If we start with

*P*, increase it at a rate of

*r*, compounded

*n*times per time period for

*t*time periods, we end up with

$P(1+\frac{r}{n})^{nt}$

If we compound it more and more frequently to the point where we're compounding it all the time, we're basically doing... (I know this is not rigorous. I'm sorry. I'm trying to make this graspable to any old 16 year old. Not just the future engineers etc.)

$P(1+\frac{r}{\infty})^{\infty t}$

And since

$e=(1+\frac{1}{\infty})^\infty$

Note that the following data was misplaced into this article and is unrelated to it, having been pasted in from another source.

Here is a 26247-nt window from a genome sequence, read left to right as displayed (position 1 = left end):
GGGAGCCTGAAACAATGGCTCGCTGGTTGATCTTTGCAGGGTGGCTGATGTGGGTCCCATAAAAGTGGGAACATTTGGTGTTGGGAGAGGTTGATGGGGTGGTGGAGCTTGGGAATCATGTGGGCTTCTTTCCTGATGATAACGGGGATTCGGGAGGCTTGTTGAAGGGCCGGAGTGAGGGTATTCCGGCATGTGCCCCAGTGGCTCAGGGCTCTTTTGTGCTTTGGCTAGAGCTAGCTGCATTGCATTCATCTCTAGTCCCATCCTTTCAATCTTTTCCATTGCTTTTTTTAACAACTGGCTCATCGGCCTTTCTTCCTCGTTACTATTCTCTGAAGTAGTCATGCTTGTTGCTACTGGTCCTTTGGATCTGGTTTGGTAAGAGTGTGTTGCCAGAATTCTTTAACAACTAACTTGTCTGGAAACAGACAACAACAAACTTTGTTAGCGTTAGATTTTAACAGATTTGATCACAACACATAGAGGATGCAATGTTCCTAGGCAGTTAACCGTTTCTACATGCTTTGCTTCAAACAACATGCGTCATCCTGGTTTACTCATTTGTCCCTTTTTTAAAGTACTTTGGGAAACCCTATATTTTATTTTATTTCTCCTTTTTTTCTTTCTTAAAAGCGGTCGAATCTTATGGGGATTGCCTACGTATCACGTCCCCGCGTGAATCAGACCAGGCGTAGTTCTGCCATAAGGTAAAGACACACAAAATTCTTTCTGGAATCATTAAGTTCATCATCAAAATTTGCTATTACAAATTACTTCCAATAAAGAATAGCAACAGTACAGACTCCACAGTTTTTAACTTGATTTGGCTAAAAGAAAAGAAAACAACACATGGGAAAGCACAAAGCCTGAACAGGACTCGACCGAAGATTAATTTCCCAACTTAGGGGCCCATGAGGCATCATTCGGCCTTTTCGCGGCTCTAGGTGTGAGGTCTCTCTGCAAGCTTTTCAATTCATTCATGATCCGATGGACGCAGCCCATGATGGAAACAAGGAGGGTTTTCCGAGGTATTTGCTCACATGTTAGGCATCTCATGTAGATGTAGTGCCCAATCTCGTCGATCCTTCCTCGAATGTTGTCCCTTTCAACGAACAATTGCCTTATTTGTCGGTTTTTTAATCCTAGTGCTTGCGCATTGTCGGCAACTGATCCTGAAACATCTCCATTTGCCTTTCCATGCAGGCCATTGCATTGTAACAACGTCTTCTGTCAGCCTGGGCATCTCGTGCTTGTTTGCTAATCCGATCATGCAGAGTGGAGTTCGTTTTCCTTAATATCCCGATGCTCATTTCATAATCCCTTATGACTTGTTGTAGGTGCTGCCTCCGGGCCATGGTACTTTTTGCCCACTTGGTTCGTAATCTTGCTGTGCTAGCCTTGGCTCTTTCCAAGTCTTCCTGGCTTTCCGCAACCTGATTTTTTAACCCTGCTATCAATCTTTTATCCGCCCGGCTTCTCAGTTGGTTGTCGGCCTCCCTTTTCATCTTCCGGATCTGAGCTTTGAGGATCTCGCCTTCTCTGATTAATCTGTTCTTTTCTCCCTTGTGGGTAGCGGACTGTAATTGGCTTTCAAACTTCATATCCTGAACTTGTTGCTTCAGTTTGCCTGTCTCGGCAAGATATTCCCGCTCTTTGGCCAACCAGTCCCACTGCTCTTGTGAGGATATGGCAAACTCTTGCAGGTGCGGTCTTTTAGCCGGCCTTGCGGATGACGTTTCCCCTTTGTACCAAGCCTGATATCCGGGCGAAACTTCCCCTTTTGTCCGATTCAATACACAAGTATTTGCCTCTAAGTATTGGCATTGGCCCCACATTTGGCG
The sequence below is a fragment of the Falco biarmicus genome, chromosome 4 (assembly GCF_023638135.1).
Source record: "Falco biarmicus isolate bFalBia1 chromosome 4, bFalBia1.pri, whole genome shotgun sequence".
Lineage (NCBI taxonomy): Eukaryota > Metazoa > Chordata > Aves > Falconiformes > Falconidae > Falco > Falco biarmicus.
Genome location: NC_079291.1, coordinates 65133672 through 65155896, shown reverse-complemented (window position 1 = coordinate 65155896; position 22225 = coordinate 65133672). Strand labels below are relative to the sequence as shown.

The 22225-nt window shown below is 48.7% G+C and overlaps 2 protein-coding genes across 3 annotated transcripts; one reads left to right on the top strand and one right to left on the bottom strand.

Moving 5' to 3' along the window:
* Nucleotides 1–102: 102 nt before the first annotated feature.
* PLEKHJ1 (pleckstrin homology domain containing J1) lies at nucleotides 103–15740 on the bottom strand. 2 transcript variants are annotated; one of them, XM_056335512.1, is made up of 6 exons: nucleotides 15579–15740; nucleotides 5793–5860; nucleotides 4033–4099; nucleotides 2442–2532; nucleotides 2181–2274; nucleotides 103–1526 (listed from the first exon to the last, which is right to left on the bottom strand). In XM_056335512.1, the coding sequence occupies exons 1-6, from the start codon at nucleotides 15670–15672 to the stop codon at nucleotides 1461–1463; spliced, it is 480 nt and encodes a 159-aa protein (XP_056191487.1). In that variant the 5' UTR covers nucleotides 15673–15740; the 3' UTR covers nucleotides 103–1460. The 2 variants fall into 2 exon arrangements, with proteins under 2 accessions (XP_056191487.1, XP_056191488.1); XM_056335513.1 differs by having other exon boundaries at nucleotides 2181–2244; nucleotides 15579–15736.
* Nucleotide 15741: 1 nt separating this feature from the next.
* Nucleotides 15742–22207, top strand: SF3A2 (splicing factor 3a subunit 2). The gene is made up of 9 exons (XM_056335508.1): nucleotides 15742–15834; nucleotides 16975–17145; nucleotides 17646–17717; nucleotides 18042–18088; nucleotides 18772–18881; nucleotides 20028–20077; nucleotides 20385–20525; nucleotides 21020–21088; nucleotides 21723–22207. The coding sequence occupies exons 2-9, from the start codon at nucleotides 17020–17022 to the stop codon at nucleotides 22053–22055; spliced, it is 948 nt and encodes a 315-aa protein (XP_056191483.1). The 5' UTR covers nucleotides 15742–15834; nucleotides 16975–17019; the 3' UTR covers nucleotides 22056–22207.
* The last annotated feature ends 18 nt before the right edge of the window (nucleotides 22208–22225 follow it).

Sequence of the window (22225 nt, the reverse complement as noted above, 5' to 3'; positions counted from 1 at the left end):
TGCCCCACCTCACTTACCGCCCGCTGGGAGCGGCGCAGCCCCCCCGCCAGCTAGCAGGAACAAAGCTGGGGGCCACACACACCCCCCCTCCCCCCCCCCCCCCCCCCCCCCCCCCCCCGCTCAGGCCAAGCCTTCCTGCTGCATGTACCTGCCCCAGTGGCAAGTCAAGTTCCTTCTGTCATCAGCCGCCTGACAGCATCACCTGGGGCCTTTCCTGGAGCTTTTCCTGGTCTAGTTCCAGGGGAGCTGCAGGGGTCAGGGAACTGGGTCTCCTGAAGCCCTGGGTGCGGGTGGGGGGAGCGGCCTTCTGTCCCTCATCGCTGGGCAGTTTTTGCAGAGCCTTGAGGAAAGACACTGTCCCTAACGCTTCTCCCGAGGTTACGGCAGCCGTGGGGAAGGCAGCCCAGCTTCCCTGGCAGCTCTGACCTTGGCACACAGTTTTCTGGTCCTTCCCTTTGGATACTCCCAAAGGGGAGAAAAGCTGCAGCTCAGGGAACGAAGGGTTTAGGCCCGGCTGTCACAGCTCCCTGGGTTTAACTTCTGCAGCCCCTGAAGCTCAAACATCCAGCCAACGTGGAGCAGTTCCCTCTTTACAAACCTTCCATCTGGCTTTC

(Again, I realize this would make a real mathematician bleed from the eyeballs. Sorry sorry sorry.)

That means we can replace part of our percent change equation with e, and calculate continuous growth with

$Pe^{rt}$

To recap:

My question is, why is r in the exponent now? I don't get that.